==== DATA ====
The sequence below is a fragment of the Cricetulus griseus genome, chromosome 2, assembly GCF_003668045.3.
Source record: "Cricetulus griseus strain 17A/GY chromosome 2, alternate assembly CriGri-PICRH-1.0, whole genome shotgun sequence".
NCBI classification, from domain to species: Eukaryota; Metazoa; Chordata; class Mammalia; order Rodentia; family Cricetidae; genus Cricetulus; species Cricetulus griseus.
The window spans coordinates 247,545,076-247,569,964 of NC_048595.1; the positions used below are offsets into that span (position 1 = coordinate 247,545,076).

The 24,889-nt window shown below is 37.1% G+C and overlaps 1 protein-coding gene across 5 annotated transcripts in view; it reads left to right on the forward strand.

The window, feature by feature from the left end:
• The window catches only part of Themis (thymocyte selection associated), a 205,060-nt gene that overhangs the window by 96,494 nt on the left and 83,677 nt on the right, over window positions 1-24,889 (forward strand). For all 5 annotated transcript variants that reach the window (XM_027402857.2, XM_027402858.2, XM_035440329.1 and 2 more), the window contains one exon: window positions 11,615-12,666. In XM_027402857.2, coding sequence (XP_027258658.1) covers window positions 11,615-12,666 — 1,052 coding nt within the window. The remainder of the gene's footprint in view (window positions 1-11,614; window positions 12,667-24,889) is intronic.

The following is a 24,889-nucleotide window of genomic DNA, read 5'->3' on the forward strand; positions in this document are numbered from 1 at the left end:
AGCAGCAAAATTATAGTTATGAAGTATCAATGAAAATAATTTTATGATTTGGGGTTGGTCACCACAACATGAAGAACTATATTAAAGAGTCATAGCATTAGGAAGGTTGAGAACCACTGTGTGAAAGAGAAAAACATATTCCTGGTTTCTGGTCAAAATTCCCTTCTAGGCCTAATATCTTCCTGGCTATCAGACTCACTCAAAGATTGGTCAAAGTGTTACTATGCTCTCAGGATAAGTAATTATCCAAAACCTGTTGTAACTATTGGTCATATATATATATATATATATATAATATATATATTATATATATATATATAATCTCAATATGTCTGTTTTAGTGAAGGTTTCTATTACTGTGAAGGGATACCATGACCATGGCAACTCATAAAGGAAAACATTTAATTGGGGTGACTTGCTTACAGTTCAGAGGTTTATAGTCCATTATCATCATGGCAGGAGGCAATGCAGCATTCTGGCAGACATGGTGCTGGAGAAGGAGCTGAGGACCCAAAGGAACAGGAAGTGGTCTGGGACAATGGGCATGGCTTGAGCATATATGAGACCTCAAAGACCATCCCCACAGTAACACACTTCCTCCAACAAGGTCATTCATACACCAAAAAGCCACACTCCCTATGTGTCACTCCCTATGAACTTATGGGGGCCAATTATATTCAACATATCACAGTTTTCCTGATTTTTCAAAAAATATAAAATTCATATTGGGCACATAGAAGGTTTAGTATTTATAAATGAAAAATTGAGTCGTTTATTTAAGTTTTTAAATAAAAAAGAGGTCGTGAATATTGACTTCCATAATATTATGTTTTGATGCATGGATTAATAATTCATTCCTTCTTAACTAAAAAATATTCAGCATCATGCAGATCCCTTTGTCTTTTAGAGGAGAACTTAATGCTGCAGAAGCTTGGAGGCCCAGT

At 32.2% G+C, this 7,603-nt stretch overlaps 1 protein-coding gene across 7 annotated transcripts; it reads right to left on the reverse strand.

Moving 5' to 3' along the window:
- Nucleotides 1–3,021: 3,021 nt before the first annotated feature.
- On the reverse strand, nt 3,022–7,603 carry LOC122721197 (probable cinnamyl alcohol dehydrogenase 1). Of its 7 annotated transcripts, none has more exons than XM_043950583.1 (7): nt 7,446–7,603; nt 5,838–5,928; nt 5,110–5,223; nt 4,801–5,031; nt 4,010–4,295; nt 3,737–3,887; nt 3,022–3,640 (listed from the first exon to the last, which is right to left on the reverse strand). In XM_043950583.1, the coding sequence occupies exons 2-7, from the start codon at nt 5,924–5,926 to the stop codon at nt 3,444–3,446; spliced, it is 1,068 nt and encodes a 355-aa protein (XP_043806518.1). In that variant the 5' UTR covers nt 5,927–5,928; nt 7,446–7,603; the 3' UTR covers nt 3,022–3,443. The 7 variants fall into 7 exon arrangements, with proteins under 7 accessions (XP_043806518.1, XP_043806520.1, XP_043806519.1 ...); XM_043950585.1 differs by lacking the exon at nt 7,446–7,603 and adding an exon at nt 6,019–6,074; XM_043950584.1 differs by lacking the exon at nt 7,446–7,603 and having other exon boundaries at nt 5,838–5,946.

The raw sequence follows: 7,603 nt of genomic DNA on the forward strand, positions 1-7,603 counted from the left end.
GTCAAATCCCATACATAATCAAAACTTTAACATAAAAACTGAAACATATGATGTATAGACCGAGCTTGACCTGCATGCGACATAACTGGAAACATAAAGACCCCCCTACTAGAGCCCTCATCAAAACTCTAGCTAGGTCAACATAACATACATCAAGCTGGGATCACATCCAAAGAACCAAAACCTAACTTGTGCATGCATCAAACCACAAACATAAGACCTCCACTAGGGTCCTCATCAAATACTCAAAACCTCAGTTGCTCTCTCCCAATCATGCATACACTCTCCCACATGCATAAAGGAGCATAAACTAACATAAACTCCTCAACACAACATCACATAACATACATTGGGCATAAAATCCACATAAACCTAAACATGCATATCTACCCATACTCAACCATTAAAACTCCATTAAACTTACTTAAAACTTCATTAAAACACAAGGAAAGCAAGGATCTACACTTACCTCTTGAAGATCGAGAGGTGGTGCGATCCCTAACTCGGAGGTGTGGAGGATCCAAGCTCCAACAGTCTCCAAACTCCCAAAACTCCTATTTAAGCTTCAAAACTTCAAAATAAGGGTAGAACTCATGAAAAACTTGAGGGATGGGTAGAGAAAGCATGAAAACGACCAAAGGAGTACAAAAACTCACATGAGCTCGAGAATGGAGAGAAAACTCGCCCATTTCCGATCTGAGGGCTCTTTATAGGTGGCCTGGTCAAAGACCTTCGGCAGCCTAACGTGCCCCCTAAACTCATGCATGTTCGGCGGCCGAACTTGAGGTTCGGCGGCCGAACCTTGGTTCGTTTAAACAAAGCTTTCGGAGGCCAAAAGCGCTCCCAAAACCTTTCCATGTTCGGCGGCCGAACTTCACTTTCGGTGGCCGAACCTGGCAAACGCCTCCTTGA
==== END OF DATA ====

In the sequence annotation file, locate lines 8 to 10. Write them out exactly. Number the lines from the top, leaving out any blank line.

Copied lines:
The following is a 24,889-nucleotide window of genomic DNA, read 5'->3' on the forward strand; positions in this document are numbered from 1 at the left end:
AGCAGCAAAATTATAGTTATGAAGTATCAATGAAAATAATTTTATGATTTGGGGTTGGTCACCACAACATGAAGAACTATATTAAAGAGTCATAGCATTAGGAAGGTTGAGAACCACTGTGTGAAAGAGAAAAACATATTCCTGGTTTCTGGTCAAAATTCCCTTCTAGGCCTAATATCTTCCTGGCTATCAGACTCACTCAAAGATTGGTCAAAGTGTTACTATGCTCTCAGGATAAGTAATTATCCAAAACCTGTTGTAACTATTGGTCATATATATATATATATATATATAATATATATATTATATATATATATATAATCTCAATATGTCTGTTTTAGTGAAGGTTTCTATTACTGTGAAGGGATACCATGACCATGGCAACTCATAAAGGAAAACATTTAATTGGGGTGACTTGCTTACAGTTCAGAGGTTTATAGTCCATTATCATCATGGCAGGAGGCAATGCAGCATTCTGGCAGACATGGTGCTGGAGAAGGAGCTGAGGACCCAAAGGAACAGGAAGTGGTCTGGGACAATGGGCATGGCTTGAGCATATATGAGACCTCAAAGACCATCCCCACAGTAACACACTTCCTCCAACAAGGTCATTCATACACCAAAAAGCCACACTCCCTATGTGTCACTCCCTATGAACTTATGGGGGCCAATTATATTCAACATATCACAGTTTTCCTGATTTTTCAAAAAATATAAAATTCATATTGGGCACATAGAAGGTTTAGTATTTATAAATGAAAAATTGAGTCGTTTATTTAAGTTTTTAAATAAAAAAGAGGTCGTGAATATTGACTTCCATAATATTATGTTTTGATGCATGGATTAATAATTCATTCCTTCTTAACTAAAAAATATTCAGCATCATGCAGATCCCTTTGTCTTTTAGAGGAGAACTTAATGCTGCAGAAGCTTGGAGGCCCAGT

At 32.2% G+C, this 7,603-nt stretch overlaps 1 protein-coding gene across 7 annotated transcripts; it reads right to left on the reverse strand.